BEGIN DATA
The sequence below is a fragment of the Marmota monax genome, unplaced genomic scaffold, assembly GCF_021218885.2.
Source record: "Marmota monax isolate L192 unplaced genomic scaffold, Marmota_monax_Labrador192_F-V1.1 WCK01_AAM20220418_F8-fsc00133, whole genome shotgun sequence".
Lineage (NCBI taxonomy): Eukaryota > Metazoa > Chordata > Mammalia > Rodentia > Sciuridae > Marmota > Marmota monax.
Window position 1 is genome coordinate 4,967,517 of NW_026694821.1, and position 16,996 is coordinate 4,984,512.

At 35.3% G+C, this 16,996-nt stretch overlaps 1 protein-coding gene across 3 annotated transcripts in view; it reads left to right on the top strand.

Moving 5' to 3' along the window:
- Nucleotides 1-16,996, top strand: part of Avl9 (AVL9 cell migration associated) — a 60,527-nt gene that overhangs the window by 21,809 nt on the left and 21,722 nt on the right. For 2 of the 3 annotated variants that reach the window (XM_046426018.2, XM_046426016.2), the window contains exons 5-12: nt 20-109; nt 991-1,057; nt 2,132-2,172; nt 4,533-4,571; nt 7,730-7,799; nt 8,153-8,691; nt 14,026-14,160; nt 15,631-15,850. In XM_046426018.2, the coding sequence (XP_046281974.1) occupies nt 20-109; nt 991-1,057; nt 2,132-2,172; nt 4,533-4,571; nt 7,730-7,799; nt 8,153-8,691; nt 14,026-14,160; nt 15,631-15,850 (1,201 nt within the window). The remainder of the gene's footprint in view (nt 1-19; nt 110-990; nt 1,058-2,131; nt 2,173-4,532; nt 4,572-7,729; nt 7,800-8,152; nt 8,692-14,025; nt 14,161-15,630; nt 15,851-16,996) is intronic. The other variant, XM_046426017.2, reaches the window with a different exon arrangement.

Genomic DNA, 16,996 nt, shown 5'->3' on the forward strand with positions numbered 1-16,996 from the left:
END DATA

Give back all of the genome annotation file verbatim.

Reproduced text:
The sequence below is a fragment of the Marmota monax genome, unplaced genomic scaffold, assembly GCF_021218885.2.
Source record: "Marmota monax isolate L192 unplaced genomic scaffold, Marmota_monax_Labrador192_F-V1.1 WCK01_AAM20220418_F8-fsc00133, whole genome shotgun sequence".
Lineage (NCBI taxonomy): Eukaryota > Metazoa > Chordata > Mammalia > Rodentia > Sciuridae > Marmota > Marmota monax.
Window position 1 is genome coordinate 4,967,517 of NW_026694821.1, and position 16,996 is coordinate 4,984,512.

At 35.3% G+C, this 16,996-nt stretch overlaps 1 protein-coding gene across 3 annotated transcripts in view; it reads left to right on the top strand.

Moving 5' to 3' along the window:
- Nucleotides 1-16,996, top strand: part of Avl9 (AVL9 cell migration associated) — a 60,527-nt gene that overhangs the window by 21,809 nt on the left and 21,722 nt on the right. For 2 of the 3 annotated variants that reach the window (XM_046426018.2, XM_046426016.2), the window contains exons 5-12: nt 20-109; nt 991-1,057; nt 2,132-2,172; nt 4,533-4,571; nt 7,730-7,799; nt 8,153-8,691; nt 14,026-14,160; nt 15,631-15,850. In XM_046426018.2, the coding sequence (XP_046281974.1) occupies nt 20-109; nt 991-1,057; nt 2,132-2,172; nt 4,533-4,571; nt 7,730-7,799; nt 8,153-8,691; nt 14,026-14,160; nt 15,631-15,850 (1,201 nt within the window). The remainder of the gene's footprint in view (nt 1-19; nt 110-990; nt 1,058-2,131; nt 2,173-4,532; nt 4,572-7,729; nt 7,800-8,152; nt 8,692-14,025; nt 14,161-15,630; nt 15,851-16,996) is intronic. The other variant, XM_046426017.2, reaches the window with a different exon arrangement.

Genomic DNA, 16,996 nt, shown 5'->3' on the forward strand with positions numbered 1-16,996 from the left: